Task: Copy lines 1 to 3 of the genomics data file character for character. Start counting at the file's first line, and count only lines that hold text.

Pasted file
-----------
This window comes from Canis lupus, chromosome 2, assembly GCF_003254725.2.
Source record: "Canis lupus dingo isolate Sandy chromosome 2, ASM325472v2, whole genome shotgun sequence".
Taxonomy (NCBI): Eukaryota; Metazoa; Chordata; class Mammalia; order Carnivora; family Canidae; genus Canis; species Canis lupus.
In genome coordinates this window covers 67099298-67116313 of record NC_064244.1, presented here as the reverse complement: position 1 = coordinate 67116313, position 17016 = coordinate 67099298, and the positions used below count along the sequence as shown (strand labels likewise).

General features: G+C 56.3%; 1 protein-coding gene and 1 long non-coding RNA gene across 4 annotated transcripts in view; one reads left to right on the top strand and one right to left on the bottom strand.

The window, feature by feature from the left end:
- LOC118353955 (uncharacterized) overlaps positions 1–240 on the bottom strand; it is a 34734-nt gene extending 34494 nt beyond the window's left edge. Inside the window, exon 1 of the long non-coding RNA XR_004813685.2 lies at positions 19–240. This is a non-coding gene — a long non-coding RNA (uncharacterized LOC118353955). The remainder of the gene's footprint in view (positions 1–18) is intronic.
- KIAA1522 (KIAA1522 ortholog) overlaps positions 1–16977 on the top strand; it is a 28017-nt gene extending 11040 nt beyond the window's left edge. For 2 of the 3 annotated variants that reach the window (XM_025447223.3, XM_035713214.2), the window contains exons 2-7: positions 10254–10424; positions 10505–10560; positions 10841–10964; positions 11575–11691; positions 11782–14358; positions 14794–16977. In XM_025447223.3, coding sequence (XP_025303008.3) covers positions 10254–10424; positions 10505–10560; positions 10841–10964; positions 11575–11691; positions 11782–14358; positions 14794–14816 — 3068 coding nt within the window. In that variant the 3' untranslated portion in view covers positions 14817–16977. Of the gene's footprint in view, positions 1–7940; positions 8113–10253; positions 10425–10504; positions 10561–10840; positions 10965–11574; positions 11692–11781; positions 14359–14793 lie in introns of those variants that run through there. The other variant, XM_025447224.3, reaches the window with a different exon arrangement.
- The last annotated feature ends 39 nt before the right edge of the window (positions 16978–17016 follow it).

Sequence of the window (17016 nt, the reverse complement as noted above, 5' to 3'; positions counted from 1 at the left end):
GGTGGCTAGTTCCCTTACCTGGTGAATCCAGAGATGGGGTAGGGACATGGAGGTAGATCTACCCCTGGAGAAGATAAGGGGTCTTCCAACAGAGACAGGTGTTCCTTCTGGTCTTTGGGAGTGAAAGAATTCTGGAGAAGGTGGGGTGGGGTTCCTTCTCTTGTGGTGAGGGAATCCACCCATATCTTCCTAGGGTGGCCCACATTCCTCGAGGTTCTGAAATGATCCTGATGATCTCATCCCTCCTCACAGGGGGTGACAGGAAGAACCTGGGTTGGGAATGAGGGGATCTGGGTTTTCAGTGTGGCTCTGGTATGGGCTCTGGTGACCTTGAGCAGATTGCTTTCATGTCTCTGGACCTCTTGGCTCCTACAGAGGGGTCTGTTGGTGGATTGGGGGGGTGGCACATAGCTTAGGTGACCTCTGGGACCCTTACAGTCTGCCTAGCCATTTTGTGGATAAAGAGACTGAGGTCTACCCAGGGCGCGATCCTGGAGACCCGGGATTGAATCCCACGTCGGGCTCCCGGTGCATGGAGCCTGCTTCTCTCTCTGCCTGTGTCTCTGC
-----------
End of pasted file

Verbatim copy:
This window comes from Canis lupus, chromosome 2, assembly GCF_003254725.2.
Source record: "Canis lupus dingo isolate Sandy chromosome 2, ASM325472v2, whole genome shotgun sequence".
Taxonomy (NCBI): Eukaryota; Metazoa; Chordata; class Mammalia; order Carnivora; family Canidae; genus Canis; species Canis lupus.